15 Years of Salmonid Habitat Restoration in Lower Klamath Tributaries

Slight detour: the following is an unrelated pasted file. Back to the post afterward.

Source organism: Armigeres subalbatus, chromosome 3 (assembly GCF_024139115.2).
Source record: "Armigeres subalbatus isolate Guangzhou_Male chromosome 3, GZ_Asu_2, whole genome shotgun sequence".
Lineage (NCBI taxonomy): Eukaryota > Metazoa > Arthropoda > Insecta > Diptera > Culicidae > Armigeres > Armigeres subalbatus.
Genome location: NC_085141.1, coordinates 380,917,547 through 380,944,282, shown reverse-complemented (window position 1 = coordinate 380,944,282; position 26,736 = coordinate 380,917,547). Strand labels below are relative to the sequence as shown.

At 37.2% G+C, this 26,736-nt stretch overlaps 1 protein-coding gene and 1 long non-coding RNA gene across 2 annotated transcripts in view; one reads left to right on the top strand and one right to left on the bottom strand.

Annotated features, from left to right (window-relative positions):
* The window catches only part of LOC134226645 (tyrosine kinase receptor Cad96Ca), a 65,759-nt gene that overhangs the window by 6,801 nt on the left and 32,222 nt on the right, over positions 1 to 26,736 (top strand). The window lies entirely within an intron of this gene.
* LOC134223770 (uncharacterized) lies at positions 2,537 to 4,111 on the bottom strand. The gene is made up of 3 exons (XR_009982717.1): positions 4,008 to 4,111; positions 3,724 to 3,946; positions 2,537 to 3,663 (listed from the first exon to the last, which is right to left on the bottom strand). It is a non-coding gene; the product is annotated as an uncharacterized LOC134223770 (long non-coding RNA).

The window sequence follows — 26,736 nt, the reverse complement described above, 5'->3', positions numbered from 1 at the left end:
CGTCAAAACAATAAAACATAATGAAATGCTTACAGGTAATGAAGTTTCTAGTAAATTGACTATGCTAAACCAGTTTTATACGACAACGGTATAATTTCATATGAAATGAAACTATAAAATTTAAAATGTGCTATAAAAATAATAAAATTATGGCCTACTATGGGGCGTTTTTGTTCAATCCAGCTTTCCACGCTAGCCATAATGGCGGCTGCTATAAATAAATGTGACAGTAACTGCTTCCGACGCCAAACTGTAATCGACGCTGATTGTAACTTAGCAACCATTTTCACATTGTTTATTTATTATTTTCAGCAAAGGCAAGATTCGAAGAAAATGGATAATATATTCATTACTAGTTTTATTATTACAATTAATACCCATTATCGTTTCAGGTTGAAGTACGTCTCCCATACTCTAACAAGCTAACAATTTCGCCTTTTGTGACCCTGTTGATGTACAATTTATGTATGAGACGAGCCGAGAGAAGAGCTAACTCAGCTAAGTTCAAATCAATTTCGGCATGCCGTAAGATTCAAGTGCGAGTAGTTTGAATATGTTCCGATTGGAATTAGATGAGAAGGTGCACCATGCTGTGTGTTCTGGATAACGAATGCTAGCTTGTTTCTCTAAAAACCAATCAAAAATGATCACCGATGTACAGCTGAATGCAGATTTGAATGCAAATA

The lower Klamath River field tour will focus on restoring complexity and resiliency to instream and off-channel habitats to support self-maintaining salmonid populations. The Yurok Tribal Fisheries Program and its restoration partners have been using a bio-geomorphic approach that promotes the geomorphic processes necessary to form and maintain productive instream and off-channel habitat features. These techniques include: i) excavations that mimic or enhance naturally occurring valley landforms such as side-channels, alcoves, remnant oxbows and wetlands; ii) use of constructed log jams to provide cover, promote pool scour, sediment sorting and metering, and induce favorable hydraulics and connectivity to off- channel features; iii) constructed infiltration galleries and sediment weirs to facilitate surface and ground water exchange to limit sediment intrusion and enrich dissolved oxygen levels in constructed off-channel features; and iv) bioengineering that integrates the use of willow and other riparian plants to add root cohesion, hydraulic roughness and vertical and horizontal vegetative structure and diversity to the site. On-going monitoring indicates that natal and non-natal juvenile and adult fish utilize these habitats as soon as they are available. Case examples from different hydro-geomorphic settings will be presented that illustrate design considerations and constraints and provide associated biological and physical monitoring results.